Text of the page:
Rebuild Iraq or risk return of Daesh, warns US

US Secretary of State Rex Tillerson arrives to attend the Kuwait International Conference for Reconstruction of Iraq, in Kuwait City on February 13, 2018. (AFP)
Updated 13 February 2018
0

Rebuild Iraq or risk return of Daesh, warns US

KUWAIT CITY: Nations fighting Daesh must help rebuild Iraq after three years of war or risk the country sliding back into chaos, US Secretary of State Rex Tillerson said on Tuesday.

He urged a meeting of major donors in Kuwait to unite and stay focused on defeating Daesh, which remains “a serious threat to the stability of the region, our homelands and other parts of the globe.”

His warning came amid escalating US-Turkish tensions over northern Syria, and a diplomatic standoff that has pitted Qatar against Saudi Arabia, the UAE, Bahrain and Egypt.

The war against Daesh must remain the priority even though major combat operations are over, Tillerson said.

Having helped with the fighting, countries across the region have a duty to help Iraq rebuild its shattered infrastructure, he added.

“We must continue to clear unexploded remnants of war left behind by Daesh, enable hospitals to reopen, restore water and electricity services, and get boys and girls back in school,” he said.

Representatives of at least 2,300 companies from 70 countries are attending the Kuwait International Conference for the Reconstruction of Iraq, which is due to end on Wednesday. It has been organized by Kuwait, Iraq and the International Monetary Fund (IMF).

The task faced is enormous, with large parts of Iraq left in ruins by almost 15 years of war, dating back to the 2003 US-led invasion and subsequent occupation of the country.

In January 2014, an early incarnation of Daesh captured the city of Fallujah — the first major urban center in Iraq to fall into its hands.

Then in June that year it seized Mosul, followed by Ramadi in May 2015. At the same time, it governed large parts of Syria.

Last December, Iraqi Prime Minister Haider Abadi declared victory over Daesh in his country.

Speaking at the conference in Kuwait, he urged delegates to capitalize on this progress by helping Iraq get back on its feet.

“The return of those who were displaced requires our help to rebuild their homes,” he said. “Today, Iraq stands in rubble.”

But with violence escalating in neighboring Syria, donors have their work cut out. Tillerson said the US will spend $200 million on development projects in Syria, bringing its total contribution to the humanitarian effort there to almost $7.9 billion since the conflict began in 2011.

But with Turkish forces continuing to push into northern Syria to confront US-backed Kurdish militias, Damascus recently shooting down an Israeli warplane over Syrian territory, and Russia and Iran heavily involved in the war, the wider region remains highly volatile.

Tillerson called for an end to the long-running dispute between Saudi Arabia and Qatar, in which Riyadh accuses Doha of supporting extremists and being too close to Iran.


Warning to Turkish artists as singer is jailed for ‘insulting’ Erdogan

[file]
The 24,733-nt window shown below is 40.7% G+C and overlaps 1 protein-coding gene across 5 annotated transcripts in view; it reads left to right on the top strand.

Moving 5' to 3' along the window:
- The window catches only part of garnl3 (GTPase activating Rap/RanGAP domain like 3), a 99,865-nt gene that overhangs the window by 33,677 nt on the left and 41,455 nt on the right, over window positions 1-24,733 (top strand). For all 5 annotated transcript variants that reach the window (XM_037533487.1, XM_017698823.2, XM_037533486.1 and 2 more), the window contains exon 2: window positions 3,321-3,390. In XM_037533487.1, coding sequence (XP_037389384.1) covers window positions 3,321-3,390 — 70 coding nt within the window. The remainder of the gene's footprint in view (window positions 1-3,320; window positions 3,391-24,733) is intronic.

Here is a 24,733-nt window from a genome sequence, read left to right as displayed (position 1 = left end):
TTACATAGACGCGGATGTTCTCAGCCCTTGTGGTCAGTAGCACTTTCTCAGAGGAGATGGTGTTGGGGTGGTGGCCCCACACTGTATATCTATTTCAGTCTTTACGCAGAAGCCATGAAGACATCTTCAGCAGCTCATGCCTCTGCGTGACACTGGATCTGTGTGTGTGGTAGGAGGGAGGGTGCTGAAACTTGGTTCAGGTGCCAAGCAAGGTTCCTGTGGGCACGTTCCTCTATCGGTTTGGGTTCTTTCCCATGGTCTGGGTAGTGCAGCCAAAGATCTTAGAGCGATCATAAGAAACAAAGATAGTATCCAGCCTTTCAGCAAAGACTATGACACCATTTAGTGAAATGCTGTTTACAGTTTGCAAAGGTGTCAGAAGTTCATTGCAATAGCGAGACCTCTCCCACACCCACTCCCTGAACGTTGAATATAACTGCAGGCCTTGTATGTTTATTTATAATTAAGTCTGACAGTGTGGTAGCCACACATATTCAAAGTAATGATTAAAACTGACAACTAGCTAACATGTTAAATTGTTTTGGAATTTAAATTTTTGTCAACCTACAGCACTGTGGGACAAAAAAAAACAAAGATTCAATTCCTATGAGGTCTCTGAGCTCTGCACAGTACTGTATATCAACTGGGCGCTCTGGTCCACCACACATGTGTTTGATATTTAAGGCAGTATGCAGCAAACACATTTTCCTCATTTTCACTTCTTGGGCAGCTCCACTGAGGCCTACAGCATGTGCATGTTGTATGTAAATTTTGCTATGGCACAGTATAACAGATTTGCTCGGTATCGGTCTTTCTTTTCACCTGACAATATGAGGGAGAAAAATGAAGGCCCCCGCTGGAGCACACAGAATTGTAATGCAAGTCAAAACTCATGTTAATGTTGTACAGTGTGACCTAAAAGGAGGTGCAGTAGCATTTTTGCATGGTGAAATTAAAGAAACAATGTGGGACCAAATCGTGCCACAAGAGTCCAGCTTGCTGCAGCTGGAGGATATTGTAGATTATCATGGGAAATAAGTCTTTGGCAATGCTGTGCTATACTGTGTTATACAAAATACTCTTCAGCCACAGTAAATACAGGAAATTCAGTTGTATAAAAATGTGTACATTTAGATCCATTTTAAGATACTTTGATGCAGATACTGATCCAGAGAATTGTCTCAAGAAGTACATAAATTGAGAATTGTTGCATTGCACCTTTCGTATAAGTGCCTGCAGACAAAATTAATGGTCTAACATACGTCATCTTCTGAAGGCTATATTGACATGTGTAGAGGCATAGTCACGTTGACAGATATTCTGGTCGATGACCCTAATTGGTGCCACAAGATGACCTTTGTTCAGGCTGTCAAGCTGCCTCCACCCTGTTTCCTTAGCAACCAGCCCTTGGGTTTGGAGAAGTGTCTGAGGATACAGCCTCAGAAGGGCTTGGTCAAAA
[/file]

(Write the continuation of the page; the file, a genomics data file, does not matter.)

Updated 21 July 2019
0

Warning to Turkish artists as singer is jailed for ‘insulting’ Erdogan

  • Actress and singer Zuhal Olcay was charged with insulting Erdogan using hand gestures at a concert in Istanbul in 2016
  • Turkey’s appeals court has upheld an 11-month sentence, originally imposed last year but suspended

ANKARA: Accusations of insulting Turkish President Recep Tayyip Erdogan may lead to a jail sentence — even if the “insult” is in private, analysts told Arab News on Saturday.

Turkey’s appeals court has upheld an 11-month sentence on actress and singer Zuhal Olcay, 61, after a complaint that she had changed lyrics of songs and used hand gestures to insult the president at a concert in Istanbul in 2016.

The revised lyrics said: “Recep Tayyip Erdogan, it’s all empty, it’s all a lie. Life will end one day and you’ll say ‘I had a dream’.” Olcay said she had changed the lyrics only because the president’s name fitted the rhyme.

The court confirmed a sentence originally imposed last year, which had been suspended. The singer is expected to spend up to three days in prison, before being released on probation.

“This case highlights the blurring of the public and private spheres.”

Louis Fishman Academic

“Zuhal Olcay is an artist with great stature, and this case shows that no one is out of reach of a judiciary that increasingly has little independence from the government,” Louis Fishman, an assistant professor at City University of New York, told Arab News.

“The message is clear; artists in Turkey should be silent or face legal consequences that can be drawn out for years and eventually lead to prison,” said Fishman, an expert on Turkey.

He said it was significant that the hand gesture at the center of the case had happened at a private concert, and the prosecution began only after it was reported to police by someone in the audience.

“Therefore, this case also highlights the blurring of the public and private spheres,” he said. 

“In other words, there is a growing fear in Turkey of criticizing, or ‘defaming’ Erdogan, not only in public, but also in private. In both cases, vigilant citizens can report such alleged cases to the police.”